Most green plant leaves can be processed by the Grassa technology. In the case of some raw materials, modifications will be required in the process, particularly with regards to the extruder press. A broadening of the technology application opens the opportunity to isolate proteins and other valuable components from leaves which are currently considered waste materials in agriculture or beyond. A recent study in Indonesia by Sari et al (submitted to BioFPR October 2020) showed that a protein shortfall of 9 M MT is expected with a more prosperous population of 300 million in Indonesia by 2035. Domestic (now wasted) raw materials such as cassava leaves, grasses, oil palm leaves and green rice leaves which can be obtained directly after the rice harvest, could supply 22-33 M MT of protein if biorefinery technology such as from Grassa  becomes available. Currently these resources are left on the field where the protein is degraded and converted to ammonia and nitrate, part of which is leached out by rain or emitted to the atmosphere.

In the Netherlands, further examples exist of high-quality protein sources such as beet leaves, catch crop leaves and vegetable residues can form good sources of protein for monogastric animals.

Legumes as raw material for milk production can reduce the need for fertilizer production in factories using lots of energy

It has been demonstrated that Mixed Species Swards containing several leguminous plant species can produce equivalent or higher dry matter and protein yields as compared to traditional grass lands, with little or no nitrogen added. (Grace, et al. 2019). While in traditional grasslands some 40-50% of the fertilizersapplied are lost as ammonia or nitrate, legumes show losses of less than 5% since the nitrogen is taken up by the plant continuously after it is fixated by bacterial nodules that are located on the plant roots. Since the amount of Nitrogen in the cow’s manure is higher than required for the optimal growth of the mixed species, part of the Nitrogen can be removed from the cow’s cycle in the form of proteins for poultry and pigs as has been shown above, An additional step of ammonia stripping which involves trapping the ammonia in an acid like sulphuric acid can be applied to further reduce N after the cattle manure has been fermented in an anaerobic digestor to obtain biogas. This stripping technology has already been introduced successfully to the market by the Dutch company Byosis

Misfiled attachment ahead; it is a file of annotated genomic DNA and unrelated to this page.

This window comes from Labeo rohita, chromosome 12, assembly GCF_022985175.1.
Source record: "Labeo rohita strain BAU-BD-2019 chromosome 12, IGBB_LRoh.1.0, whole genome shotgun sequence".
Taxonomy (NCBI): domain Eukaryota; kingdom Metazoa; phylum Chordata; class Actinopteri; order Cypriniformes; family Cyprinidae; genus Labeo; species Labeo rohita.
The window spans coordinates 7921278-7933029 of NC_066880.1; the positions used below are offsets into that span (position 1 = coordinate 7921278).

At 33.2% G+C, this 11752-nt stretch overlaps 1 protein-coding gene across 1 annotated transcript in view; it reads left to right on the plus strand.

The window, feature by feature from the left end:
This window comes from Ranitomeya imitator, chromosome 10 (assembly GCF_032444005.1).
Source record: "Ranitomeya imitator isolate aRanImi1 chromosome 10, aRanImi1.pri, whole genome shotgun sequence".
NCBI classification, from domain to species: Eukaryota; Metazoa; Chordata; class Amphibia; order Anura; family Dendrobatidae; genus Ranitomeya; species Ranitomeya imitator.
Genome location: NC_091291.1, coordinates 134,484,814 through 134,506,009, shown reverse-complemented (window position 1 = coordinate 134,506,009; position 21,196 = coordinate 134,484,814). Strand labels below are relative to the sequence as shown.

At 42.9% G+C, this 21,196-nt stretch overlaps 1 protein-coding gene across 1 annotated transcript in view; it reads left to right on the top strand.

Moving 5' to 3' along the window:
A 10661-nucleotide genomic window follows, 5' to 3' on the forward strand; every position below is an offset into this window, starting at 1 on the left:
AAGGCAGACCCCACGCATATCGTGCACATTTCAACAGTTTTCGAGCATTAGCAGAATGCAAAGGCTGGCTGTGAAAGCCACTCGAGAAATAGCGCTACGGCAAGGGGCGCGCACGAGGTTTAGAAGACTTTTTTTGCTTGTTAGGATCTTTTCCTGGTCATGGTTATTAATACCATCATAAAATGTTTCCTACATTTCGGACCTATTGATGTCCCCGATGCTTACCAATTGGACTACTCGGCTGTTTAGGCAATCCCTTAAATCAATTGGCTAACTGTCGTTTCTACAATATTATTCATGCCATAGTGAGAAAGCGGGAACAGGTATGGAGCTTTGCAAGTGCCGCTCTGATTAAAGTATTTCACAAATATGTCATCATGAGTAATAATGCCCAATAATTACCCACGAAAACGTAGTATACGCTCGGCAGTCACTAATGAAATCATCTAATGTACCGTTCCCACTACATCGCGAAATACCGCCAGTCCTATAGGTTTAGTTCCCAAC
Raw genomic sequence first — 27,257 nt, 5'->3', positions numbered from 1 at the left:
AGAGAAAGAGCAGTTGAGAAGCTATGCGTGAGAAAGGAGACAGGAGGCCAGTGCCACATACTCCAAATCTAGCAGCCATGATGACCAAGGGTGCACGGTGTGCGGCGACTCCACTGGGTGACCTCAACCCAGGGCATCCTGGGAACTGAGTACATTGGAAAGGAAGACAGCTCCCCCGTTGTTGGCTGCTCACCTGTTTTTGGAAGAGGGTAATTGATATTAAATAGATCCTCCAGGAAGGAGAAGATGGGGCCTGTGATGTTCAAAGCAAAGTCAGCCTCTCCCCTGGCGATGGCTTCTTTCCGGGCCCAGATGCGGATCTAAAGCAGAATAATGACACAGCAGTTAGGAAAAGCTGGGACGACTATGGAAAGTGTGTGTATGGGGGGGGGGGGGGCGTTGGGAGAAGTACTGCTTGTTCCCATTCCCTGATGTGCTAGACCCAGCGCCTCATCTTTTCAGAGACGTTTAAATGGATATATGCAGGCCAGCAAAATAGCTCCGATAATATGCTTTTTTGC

In principle after this new value chain has been optimized in its entirety, it can be anticipated that a dairy farmer who now needs to purchase artificial fertilizers to grow grass to feed his cows, can now produce the same amount of milk as well as his own fertilizer in the form of ammonium sulphate, and can also produce protein for pigs on the very same hectare of meadow.

Even very small scale biorefinery systems can be economical in developing countries